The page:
During Advent, we remember Christ’s hope for peace Print
Seeing with Jesus' Eyes
Thursday, Dec. 03, 2015 -- 12:00 AM

The word Advent comes from the Latin adventus, which means coming.

From the first Sunday of Advent to December 17, we await the second coming of Christ so that when he comes in glory, he will find us prepared to meet him. From December 17 to 24, we prepare to celebrate the coming of Christ at Christmas.

During Advent's graced moments, we also experience the comings of Christ in our daily life.

Hope for peace

In his 2013 Advent Angelus message, Pope Francis stressed Christ's hope for peace during Advent, when we prepare to celebrate the birth of the Prince of Peace.

He shared the hope for peace revealed in Isaiah 2:4, which prophesies that when the Messiah comes, nations will beat their swords into plowshares and their spears into pruning hooks, one nation will not raise their swords against another, nor shall they train for war again.

Pope Francis also declared, "What a great day it will be when weapons will be dismantled into instruments of work." Then the billions spent on weapons could help to feed the poor whom Pope Francis treasures.

No more war

On October 4, 1965, the first pope to visit our country, Blessed Paul VI, celebrated Mass at Yankee Stadium. He also addressed the United Nations, where he quoted President John F. Kennedy who declared that "mankind must put an end to war or war will put an end to mankind."

"No more war, never again war!" Blessed Paul VI pleaded in English with a soft Italian accent. "Drop your weapons. One cannot love with offensive weapons in hand."

In one of his visits to the United States, St. John Paul II repeated the same hopeful words, "No more war. War never again!" He also warned of the dangers of the nuclear arms race.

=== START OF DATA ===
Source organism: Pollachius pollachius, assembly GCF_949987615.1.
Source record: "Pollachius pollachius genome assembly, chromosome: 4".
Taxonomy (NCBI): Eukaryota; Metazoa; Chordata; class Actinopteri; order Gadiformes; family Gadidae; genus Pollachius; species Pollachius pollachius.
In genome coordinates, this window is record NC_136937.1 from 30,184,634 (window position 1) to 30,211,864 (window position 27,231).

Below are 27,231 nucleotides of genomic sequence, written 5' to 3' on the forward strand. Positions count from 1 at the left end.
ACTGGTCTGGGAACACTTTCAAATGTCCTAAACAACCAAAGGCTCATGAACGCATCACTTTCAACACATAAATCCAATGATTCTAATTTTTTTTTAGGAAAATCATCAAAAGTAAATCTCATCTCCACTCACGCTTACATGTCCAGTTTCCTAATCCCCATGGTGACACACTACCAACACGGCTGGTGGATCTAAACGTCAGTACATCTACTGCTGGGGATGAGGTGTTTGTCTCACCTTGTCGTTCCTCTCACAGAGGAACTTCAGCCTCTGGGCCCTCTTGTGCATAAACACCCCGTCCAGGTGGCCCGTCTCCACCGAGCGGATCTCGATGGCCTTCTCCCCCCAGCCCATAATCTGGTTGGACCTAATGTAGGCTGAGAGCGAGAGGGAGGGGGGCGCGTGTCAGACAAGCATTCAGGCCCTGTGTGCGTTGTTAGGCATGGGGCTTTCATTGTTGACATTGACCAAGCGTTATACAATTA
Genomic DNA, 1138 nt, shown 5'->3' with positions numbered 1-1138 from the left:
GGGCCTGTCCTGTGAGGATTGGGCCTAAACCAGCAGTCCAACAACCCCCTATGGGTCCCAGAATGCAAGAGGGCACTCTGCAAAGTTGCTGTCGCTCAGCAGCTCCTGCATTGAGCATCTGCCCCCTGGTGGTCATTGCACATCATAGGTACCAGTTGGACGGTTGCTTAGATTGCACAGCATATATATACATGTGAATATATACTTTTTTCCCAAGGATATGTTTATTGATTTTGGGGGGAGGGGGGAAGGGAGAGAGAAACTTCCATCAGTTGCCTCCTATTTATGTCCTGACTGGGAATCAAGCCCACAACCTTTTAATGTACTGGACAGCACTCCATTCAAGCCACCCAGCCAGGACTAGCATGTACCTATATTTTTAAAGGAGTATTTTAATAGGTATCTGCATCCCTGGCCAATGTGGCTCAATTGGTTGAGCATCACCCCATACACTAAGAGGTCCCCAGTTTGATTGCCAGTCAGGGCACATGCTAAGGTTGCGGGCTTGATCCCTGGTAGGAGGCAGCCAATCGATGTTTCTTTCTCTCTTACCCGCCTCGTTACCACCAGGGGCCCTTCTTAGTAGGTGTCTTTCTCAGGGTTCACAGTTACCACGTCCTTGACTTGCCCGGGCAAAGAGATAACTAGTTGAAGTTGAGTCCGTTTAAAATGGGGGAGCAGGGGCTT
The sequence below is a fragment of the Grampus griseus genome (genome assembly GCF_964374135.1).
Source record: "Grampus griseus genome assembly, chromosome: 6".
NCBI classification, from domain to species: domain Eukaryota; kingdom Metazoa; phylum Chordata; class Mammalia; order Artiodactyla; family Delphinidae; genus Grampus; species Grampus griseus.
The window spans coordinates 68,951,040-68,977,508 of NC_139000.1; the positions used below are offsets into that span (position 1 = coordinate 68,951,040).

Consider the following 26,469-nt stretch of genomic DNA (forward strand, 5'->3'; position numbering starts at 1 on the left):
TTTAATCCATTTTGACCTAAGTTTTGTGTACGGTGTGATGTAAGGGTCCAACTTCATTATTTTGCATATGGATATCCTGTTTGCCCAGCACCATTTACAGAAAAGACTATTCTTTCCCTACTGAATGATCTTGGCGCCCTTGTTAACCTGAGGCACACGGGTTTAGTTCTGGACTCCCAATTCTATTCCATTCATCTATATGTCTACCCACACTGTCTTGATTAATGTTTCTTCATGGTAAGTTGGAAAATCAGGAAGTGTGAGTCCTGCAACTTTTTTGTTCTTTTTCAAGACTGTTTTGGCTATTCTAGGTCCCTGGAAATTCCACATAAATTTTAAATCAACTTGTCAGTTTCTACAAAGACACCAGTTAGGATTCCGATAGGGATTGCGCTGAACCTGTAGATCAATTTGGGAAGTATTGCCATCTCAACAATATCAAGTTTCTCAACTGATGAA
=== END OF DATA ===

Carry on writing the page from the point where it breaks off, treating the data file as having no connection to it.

Pope Francis often shares the same concern for peace and the danger of nuclear weapons.

Listening to God

During Advent, we can resolve to listen more attentively to God speak as Mary the patroness of Advent did. Mary could easily be called the patroness of listening, because she listened and responded to the message God sent through the angel inviting her to become the mother of the Prince of Peace.

Good listening is an act of respect. When we truly listen, we say to the person speaking, "I respect you so much that I lay aside my own agenda to give you my full attention!" Good listeners listen with their ears as well as their heart. They are especially appreciated because they affirm the worth of the person listened to.

In Romans 10:17 it says, "Faith comes through hearing and what is heard comes through the Word of Christ." One of the best prayers is listening and responding to God speaking to us through Scripture, preaching, or other ways.

Relationship with Jesus

To participate fully, consciously, and prayerfully in Mass, we need a vibrant personal relationship with Jesus.

During Advent, Pope Francis urges us to receive the Sacrament of Reconciliation -- rejecting sin and making more room for Jesus. We can also participate in Advent devotions, daily and Sunday Mass, Eucharistic Adoration, doing good works, and listening like Mary. We can pray the Rosary and participate in the Mass for the Immaculate Conception and Our Lady of Guadalupe.

An Advent wreath placed strategically in the home is a reminder that it's still Advent and not yet Christmas.

Let's pray that this Advent, our hope for peace, our good works, and our graced listening bring us closer to Christ and help us celebrate with grateful, joyful hearts the birth of the Prince of Peace.

Fr. Donald Lange is a pastor emeritus in the Diocese of Madison.